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You can't study science and technology without Walter

Innovation cannot thrive without education in science, technology and the humanities

Walter. Source: Wikimedia.
Walter. source: Wikimedia.

By the editors of the international edition of Scientific American, the article is published with the permission of Scientific American Israel and the Ort Israel Network 18.10.2016

The governor of the state of Kentucky, Matt Bevin, wants the state to subsidize the studies of electrical engineering students and not the studies of those who want to study subjects such as French literature. Bevin is not alone in his attempt to push higher education to encourage studies that guarantee students better chances of finding a job in the future. Senator Marco Rubio of Florida, who was previously a candidate for the presidency of the United States, put it bluntly in 2015 when he read For more welders and less philosophers.

Promoting scientific and technological education at the expense of the humanities may sound like a good idea, but it is fundamentally wrong. Scientific American has always been a passionate supporter of science, technology, engineering and mathematics (STEM) education. But studying the interrelationships between genes or working on a master's degree project to develop software for driverless cars must not be pushed aside degrees in classical studies or art history.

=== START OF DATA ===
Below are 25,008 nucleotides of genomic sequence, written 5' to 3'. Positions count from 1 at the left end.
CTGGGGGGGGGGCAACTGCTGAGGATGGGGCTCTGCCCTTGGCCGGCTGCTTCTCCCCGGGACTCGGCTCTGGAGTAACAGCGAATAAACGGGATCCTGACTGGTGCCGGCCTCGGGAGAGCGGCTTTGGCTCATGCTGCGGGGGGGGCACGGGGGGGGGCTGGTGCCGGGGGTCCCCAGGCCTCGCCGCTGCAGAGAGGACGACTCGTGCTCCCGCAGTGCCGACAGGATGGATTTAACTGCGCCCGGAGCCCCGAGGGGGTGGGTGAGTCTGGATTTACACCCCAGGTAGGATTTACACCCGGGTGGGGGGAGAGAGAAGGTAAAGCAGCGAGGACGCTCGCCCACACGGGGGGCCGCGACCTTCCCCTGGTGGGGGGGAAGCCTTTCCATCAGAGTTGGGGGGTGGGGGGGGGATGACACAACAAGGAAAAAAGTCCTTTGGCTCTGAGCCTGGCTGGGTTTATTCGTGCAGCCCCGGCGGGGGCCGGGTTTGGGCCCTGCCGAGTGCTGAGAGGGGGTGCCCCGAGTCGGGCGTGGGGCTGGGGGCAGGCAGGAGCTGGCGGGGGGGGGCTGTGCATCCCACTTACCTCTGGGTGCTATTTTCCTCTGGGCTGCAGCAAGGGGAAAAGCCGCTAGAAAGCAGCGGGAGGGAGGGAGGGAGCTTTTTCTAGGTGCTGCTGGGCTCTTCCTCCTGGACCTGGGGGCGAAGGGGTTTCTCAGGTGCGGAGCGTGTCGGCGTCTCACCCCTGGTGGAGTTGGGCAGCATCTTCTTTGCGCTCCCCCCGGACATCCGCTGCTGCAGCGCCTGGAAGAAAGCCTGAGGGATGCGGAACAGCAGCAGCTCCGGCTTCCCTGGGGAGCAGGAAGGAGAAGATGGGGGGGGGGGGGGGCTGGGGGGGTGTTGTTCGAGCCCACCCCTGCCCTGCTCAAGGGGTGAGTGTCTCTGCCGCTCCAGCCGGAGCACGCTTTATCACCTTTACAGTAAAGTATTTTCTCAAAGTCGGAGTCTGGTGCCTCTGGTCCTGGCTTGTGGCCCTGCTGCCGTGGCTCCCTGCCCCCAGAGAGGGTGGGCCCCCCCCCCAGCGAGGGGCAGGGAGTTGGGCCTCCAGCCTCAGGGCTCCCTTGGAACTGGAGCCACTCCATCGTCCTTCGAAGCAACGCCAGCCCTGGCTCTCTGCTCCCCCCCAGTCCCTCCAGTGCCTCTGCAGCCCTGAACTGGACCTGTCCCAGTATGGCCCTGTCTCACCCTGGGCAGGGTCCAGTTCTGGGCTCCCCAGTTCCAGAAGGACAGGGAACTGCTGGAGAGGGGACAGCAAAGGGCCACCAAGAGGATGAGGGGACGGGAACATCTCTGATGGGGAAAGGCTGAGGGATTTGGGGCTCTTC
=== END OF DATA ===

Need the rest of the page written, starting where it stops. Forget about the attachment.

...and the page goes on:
The need to teach both music theory and string theory is necessary if the US economy aspires to continue to lead technological innovation in the world. The incomparable dynamism of Silicon Valley and Hollywood requires the existence of close ties between “Both cultures", as the scientist and writer called it S. F. Snow the arts and sciences.

Steve Jobs, who served for years as a technological hero, was not just a programmer nor just a hardware engineer. He stood out among his peers in the tech elite because he brought an artistic awareness to the field that made it possible to redesign cumbersome cell phones and desktop computers. and so He declared Jobs in 2010: "Apple's DNA states that technology alone is not enough. Only when the technology is connected toliberal sciences, and when they are connected to the humanities, we get a result that makes our hearts sing."

It is possible to argue about the connection between innovation and broad education in countries that have broken this connection. In the UK and Germany, university curricula emphasize skills studies aimed at particular professions or occupations. These two European pillars are ranked lower than the US and countries like Sweden and Israel in venture capital investment indices. (The schools in Sweden and Israel emphasize creativity and critical thinking.)